Author: Charles Mayo

Honeybee campaign fails

When you are trying to read your college newspaper, but you remember that bees are dying at an alarming rate.

Since the diagnosis of Colony Collapse Disorder (CCD) among honeybees circa 2006/2007, the internet memelords have taken the fate of these pollinating insects as their recurring pet project – usually as a sort of symbol for the underlying anxieties of modern society. This semi-fixation on the bee problem has only been exacerbated recently by a Cheerios marketing campaign that offers to send folks free packets of wildflower seeds to help “save the bees.”

The problem with this, however, is that the bees don’t really need saving – at least not in the way Cheerios is trying to do it. First of all, let’s acknowledge that there is a difference between honeybees and bumblebees and that they face different issues.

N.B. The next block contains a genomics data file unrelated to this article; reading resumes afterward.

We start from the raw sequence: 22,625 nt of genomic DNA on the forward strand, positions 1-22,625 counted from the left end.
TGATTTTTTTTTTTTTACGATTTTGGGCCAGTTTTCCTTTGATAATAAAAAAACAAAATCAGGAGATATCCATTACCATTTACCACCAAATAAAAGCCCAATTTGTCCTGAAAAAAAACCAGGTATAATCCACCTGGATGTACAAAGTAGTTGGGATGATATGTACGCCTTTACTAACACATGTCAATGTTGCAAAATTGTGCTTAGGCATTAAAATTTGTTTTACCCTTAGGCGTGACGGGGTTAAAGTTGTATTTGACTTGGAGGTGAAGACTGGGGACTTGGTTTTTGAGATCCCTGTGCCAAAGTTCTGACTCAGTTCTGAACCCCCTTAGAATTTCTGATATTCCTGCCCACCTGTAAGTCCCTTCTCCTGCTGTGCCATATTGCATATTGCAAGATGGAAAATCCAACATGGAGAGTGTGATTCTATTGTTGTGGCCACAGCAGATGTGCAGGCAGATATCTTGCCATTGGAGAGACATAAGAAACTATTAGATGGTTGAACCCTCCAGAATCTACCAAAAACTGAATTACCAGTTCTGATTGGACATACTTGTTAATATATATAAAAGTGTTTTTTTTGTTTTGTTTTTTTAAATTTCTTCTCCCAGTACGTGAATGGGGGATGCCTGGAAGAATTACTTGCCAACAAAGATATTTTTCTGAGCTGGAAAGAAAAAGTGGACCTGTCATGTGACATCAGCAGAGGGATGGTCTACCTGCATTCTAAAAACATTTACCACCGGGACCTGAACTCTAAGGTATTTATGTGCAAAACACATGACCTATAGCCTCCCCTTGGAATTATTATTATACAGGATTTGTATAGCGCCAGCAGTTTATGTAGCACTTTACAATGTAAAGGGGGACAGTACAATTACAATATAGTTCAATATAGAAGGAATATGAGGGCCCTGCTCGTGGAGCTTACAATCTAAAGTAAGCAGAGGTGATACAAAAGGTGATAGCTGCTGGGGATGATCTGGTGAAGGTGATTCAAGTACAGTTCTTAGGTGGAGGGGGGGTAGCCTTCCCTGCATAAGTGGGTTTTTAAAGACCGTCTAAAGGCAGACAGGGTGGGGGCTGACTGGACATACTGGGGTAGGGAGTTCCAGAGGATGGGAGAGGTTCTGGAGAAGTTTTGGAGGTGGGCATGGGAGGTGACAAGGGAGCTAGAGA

Honeybees are actually doing just fine. Despite the scare over CCD a decade ago, the population has bounced back and is even the highest it has been in 20 years. Beekeepers have done an excellent job at managing their bee populations to compensate for the fluctuation. This was an easy fix; CCD was not just the random disappearance or mysterious death of honeybees, it was an increase in the population drop that naturally occurs in a hive during the winter. Because of this, beekeepers were able to fix it with their normal methods of repopulation, just to a larger degree. Although it did lead to an increase in the production costs of honey for a time, the honeybee population was never in a state of crisis. This, in conjunction with the substantial decline in CCD over the past five years according to the EPA, makes it seem that the pointed removal of Buzz the Bee from boxes of Honey Nut Cheerios is a hyperbolic and, quite frankly, sensationalist move.